Team Philips still adrift
Goss' shore team, working from their mission control in Southampton, are continuing to interrogate the 120-foot catamaran by pinging the boat's big Standard C satcom dome and she still appears to be upright and drifting slowly.
Goss Challenge's managing director Mark Orr says he will not comment on any insurance or sponsorship issues until Goss reaches Canada. "A lot of things will happen once Pete is ashore," explained Orr.
One problem hindering Goss' people is that their only means of communicating with the ship is via sparse Telex messages. Even the families of the seven crew have not been able to speak to them since their final calls made from Team Philips shortly before her evacuation on early Sunday morning.
Apparently Goss' No. 2, Andy Hindley - something of an Inspector Gadget - is attempting to fix the Hoechst Express' Standard B satcom. "He's got nothing else to do!" joked Orr.
Orr did confirm this afternoon that, thus far, no vessel has yet been contracted for a salvage attempt.
"What we are attempting to do is to get some aerial reconnaissance of Team Philips to give us a basis on which to make decisions."
Clearly towing a 22-ton catamaran, with high windage, skittish tendencies and tricky structure to which to attach lines is no simple undertaking - especially in December. There are continuing worries that the giant twin-rig catamaran might have sustained damage in the rescue attempt.
An interesting posting in the discussion forum of the Team Philips' website apparently comes from Flt. Lt. Nick Stokes, in command of the Nimrod maritime patrol aircraft which co-ordinated the Hoechst Express operation. It talks of Team Philips coming alongside the ship heavily.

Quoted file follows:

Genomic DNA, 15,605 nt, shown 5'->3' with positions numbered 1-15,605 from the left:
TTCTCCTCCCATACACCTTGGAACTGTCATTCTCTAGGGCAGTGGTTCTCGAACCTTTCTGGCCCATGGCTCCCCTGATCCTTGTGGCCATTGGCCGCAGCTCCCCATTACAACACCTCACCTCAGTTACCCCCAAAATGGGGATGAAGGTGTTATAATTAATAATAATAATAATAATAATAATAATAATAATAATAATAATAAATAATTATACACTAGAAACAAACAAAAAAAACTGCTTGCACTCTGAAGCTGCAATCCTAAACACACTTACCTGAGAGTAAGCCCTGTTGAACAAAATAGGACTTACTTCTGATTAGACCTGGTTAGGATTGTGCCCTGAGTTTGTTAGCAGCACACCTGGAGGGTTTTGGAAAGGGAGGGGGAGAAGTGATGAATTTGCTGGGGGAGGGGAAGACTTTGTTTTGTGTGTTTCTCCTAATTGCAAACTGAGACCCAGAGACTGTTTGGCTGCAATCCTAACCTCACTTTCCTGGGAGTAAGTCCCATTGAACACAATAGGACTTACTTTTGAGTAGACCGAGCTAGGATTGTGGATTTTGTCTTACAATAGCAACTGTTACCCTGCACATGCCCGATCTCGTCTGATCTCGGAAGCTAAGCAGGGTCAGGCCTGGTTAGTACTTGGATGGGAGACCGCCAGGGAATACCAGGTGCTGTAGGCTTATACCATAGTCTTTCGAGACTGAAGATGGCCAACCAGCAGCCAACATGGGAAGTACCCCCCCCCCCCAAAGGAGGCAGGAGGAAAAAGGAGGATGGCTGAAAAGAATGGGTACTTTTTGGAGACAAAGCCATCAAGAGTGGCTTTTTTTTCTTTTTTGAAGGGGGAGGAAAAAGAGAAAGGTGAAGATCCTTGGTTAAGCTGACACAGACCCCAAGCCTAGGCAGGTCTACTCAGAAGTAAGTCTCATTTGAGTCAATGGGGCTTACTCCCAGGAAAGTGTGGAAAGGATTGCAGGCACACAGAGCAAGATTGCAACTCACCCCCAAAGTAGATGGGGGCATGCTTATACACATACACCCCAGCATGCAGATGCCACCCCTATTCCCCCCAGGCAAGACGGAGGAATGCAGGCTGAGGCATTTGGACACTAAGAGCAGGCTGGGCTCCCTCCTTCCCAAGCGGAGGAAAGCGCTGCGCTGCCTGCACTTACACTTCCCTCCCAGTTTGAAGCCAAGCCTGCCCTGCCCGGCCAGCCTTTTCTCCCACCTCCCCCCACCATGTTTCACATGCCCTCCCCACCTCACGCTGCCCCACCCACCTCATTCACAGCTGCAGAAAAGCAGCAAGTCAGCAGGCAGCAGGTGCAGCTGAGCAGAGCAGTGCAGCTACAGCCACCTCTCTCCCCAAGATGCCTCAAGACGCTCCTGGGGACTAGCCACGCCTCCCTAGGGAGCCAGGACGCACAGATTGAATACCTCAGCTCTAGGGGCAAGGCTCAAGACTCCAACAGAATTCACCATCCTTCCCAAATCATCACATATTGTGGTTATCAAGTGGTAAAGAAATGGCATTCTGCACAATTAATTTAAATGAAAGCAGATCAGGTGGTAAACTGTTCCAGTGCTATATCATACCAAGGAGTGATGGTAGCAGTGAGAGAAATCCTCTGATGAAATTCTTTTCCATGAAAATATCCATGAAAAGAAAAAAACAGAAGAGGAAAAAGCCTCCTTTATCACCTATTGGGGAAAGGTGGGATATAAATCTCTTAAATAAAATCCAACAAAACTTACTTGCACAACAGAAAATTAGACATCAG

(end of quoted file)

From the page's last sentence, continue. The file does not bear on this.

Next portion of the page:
"The weather was lousy," wrote Stokes. "We had a swell between 15 and 20 feet, with heavy rain and low cloud. It was pitch black and it made getting [the] TP crew onto the ship very difficult. One slip and they could have ended up in the sea or, even worse, between the two vessels."
This suggests a slightly different version of rescue as explained by Mark Orr on Sunday, which had the crew swimming between the two vessels. There was no mention of contact.
"Our job was to provide the cover and radio relay between the two ships," Stokes' message continued. "We were also there in case the yacht started sinking. There was a big element of danger for the TP crew. The two vessels were up alongside each other and they touched from time to time. TP's first two crew members were pulled up on ropes but it was getting a bit hairy and Pete was saying 'I'm not very happy about this.' because the ships were banging into each other. He was getting worried about his mast collapsing. So they opened a hatch half-way up the hull and threw a net down the side. Pete was a bit down at the thought of leaving his yacht but the safety of his crew was his main priority. He was tired. You could tell by his voice, but there was a sense of relief that everyone was safe."
The Team Philips forum is brimming with comment. Much is supportive. Some is not. And a few instances are rude and downright derogatory.
One message is very touching. It has triggered an avalanche of goodwill. It was posted by one of Goss' three children. His 12-year-old daughter Alex wrote:
"It is better to have tried and failed than never to have tried at all. I love my dad and I am proud of him."
First published on QuokkaSailing.com, republished with permission.